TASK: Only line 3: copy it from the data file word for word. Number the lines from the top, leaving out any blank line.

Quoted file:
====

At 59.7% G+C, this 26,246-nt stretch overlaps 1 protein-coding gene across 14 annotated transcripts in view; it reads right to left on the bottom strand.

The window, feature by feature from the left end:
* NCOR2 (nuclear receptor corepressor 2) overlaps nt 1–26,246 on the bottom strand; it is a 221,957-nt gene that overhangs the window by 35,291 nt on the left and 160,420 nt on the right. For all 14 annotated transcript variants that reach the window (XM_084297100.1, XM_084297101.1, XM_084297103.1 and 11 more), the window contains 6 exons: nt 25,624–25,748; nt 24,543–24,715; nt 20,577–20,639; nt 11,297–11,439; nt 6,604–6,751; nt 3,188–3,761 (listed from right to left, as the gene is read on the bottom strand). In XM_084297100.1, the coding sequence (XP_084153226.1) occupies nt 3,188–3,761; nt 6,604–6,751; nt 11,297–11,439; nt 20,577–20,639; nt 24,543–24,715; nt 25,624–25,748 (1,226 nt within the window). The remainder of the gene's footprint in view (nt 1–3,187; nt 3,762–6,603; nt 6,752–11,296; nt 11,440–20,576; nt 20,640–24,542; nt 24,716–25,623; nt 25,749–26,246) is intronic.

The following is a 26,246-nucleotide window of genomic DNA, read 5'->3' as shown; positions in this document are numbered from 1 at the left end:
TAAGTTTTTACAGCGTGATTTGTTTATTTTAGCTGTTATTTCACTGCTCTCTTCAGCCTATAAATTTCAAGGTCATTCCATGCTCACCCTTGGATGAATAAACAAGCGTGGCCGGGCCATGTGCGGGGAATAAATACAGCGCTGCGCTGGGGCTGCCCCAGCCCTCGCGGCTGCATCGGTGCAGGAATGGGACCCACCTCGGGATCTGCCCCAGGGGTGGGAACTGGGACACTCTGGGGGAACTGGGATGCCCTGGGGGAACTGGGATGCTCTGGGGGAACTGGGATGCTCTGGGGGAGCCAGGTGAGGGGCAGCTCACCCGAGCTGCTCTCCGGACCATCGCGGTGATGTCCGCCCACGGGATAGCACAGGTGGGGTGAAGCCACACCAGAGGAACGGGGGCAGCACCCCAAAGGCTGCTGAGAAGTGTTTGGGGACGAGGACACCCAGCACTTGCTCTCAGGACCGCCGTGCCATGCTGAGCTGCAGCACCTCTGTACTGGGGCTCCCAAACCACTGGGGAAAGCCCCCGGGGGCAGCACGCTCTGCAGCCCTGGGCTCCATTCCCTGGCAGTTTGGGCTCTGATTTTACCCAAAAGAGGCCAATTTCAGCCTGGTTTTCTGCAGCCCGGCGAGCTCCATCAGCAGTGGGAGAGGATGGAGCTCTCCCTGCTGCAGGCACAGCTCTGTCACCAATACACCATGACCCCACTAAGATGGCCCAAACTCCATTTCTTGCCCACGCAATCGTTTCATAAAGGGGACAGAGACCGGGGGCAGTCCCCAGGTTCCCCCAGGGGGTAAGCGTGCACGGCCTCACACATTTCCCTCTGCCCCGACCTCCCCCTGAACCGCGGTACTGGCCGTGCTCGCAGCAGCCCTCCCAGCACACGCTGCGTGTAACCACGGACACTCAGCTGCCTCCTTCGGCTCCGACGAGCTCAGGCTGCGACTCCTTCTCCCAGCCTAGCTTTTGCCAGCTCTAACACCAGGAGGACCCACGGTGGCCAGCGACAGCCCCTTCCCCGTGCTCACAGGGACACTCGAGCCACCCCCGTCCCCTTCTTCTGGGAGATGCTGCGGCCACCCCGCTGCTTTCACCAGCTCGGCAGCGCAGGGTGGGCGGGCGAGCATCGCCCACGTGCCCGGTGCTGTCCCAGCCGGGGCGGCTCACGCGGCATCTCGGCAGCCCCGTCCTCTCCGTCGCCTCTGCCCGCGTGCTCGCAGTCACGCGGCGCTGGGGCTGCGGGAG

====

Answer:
* NCOR2 (nuclear receptor corepressor 2) overlaps nt 1–26,246 on the bottom strand; it is a 221,957-nt gene that overhangs the window by 35,291 nt on the left and 160,420 nt on the right. For all 14 annotated transcript variants that reach the window (XM_084297100.1, XM_084297101.1, XM_084297103.1 and 11 more), the window contains 6 exons: nt 25,624–25,748; nt 24,543–24,715; nt 20,577–20,639; nt 11,297–11,439; nt 6,604–6,751; nt 3,188–3,761 (listed from right to left, as the gene is read on the bottom strand). In XM_084297100.1, the coding sequence (XP_084153226.1) occupies nt 3,188–3,761; nt 6,604–6,751; nt 11,297–11,439; nt 20,577–20,639; nt 24,543–24,715; nt 25,624–25,748 (1,226 nt within the window). The remainder of the gene's footprint in view (nt 1–3,187; nt 3,762–6,603; nt 6,752–11,296; nt 11,440–20,576; nt 20,640–24,542; nt 24,716–25,623; nt 25,749–26,246) is intronic.